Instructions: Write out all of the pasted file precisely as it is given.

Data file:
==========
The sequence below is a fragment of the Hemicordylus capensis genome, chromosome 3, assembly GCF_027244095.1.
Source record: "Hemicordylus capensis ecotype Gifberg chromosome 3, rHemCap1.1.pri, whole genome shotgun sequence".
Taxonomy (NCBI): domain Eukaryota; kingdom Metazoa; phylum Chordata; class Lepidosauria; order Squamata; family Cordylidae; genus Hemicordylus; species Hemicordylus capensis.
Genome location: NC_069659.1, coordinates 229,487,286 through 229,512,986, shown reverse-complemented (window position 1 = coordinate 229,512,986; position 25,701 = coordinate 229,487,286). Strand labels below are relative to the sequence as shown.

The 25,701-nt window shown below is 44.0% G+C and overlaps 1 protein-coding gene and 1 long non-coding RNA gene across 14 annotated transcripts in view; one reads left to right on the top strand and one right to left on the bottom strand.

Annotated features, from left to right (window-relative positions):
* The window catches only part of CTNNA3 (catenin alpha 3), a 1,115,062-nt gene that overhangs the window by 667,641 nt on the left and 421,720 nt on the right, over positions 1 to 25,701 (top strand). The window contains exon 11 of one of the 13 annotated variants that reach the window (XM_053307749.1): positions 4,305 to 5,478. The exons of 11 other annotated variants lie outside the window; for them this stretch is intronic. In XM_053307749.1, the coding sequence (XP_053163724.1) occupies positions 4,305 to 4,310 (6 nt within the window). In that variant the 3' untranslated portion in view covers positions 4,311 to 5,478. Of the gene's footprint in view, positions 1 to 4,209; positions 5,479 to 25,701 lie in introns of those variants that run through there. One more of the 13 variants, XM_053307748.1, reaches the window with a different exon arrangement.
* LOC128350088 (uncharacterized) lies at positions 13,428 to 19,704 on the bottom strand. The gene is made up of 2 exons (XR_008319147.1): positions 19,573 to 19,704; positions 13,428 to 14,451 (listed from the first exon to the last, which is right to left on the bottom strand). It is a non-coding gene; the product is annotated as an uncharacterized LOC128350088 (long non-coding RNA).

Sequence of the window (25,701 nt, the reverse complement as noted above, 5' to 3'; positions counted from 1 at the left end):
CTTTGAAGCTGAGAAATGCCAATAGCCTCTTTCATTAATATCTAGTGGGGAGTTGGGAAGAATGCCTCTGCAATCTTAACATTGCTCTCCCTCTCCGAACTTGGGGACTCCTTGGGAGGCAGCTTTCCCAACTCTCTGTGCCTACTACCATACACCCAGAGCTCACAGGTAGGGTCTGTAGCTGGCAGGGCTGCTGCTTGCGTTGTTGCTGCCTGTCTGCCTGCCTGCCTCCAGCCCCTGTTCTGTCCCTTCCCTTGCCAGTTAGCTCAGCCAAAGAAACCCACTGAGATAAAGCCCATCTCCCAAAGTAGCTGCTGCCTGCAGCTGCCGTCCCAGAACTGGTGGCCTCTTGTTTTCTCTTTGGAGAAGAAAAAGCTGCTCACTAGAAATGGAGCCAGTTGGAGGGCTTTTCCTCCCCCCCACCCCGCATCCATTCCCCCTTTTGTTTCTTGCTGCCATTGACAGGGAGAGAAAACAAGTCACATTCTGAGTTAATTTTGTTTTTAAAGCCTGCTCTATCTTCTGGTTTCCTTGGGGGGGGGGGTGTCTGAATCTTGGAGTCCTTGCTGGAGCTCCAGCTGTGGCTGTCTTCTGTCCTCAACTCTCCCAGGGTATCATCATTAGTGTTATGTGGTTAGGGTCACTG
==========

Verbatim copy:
The sequence below is a fragment of the Hemicordylus capensis genome, chromosome 3, assembly GCF_027244095.1.
Source record: "Hemicordylus capensis ecotype Gifberg chromosome 3, rHemCap1.1.pri, whole genome shotgun sequence".
Taxonomy (NCBI): domain Eukaryota; kingdom Metazoa; phylum Chordata; class Lepidosauria; order Squamata; family Cordylidae; genus Hemicordylus; species Hemicordylus capensis.
Genome location: NC_069659.1, coordinates 229,487,286 through 229,512,986, shown reverse-complemented (window position 1 = coordinate 229,512,986; position 25,701 = coordinate 229,487,286). Strand labels below are relative to the sequence as shown.

The 25,701-nt window shown below is 44.0% G+C and overlaps 1 protein-coding gene and 1 long non-coding RNA gene across 14 annotated transcripts in view; one reads left to right on the top strand and one right to left on the bottom strand.

Annotated features, from left to right (window-relative positions):
* The window catches only part of CTNNA3 (catenin alpha 3), a 1,115,062-nt gene that overhangs the window by 667,641 nt on the left and 421,720 nt on the right, over positions 1 to 25,701 (top strand). The window contains exon 11 of one of the 13 annotated variants that reach the window (XM_053307749.1): positions 4,305 to 5,478. The exons of 11 other annotated variants lie outside the window; for them this stretch is intronic. In XM_053307749.1, the coding sequence (XP_053163724.1) occupies positions 4,305 to 4,310 (6 nt within the window). In that variant the 3' untranslated portion in view covers positions 4,311 to 5,478. Of the gene's footprint in view, positions 1 to 4,209; positions 5,479 to 25,701 lie in introns of those variants that run through there. One more of the 13 variants, XM_053307748.1, reaches the window with a different exon arrangement.
* LOC128350088 (uncharacterized) lies at positions 13,428 to 19,704 on the bottom strand. The gene is made up of 2 exons (XR_008319147.1): positions 19,573 to 19,704; positions 13,428 to 14,451 (listed from the first exon to the last, which is right to left on the bottom strand). It is a non-coding gene; the product is annotated as an uncharacterized LOC128350088 (long non-coding RNA).

Sequence of the window (25,701 nt, the reverse complement as noted above, 5' to 3'; positions counted from 1 at the left end):
CTTTGAAGCTGAGAAATGCCAATAGCCTCTTTCATTAATATCTAGTGGGGAGTTGGGAAGAATGCCTCTGCAATCTTAACATTGCTCTCCCTCTCCGAACTTGGGGACTCCTTGGGAGGCAGCTTTCCCAACTCTCTGTGCCTACTACCATACACCCAGAGCTCACAGGTAGGGTCTGTAGCTGGCAGGGCTGCTGCTTGCGTTGTTGCTGCCTGTCTGCCTGCCTGCCTCCAGCCCCTGTTCTGTCCCTTCCCTTGCCAGTTAGCTCAGCCAAAGAAACCCACTGAGATAAAGCCCATCTCCCAAAGTAGCTGCTGCCTGCAGCTGCCGTCCCAGAACTGGTGGCCTCTTGTTTTCTCTTTGGAGAAGAAAAAGCTGCTCACTAGAAATGGAGCCAGTTGGAGGGCTTTTCCTCCCCCCCACCCCGCATCCATTCCCCCTTTTGTTTCTTGCTGCCATTGACAGGGAGAGAAAACAAGTCACATTCTGAGTTAATTTTGTTTTTAAAGCCTGCTCTATCTTCTGGTTTCCTTGGGGGGGGGGGTGTCTGAATCTTGGAGTCCTTGCTGGAGCTCCAGCTGTGGCTGTCTTCTGTCCTCAACTCTCCCAGGGTATCATCATTAGTGTTATGTGGTTAGGGTCACTG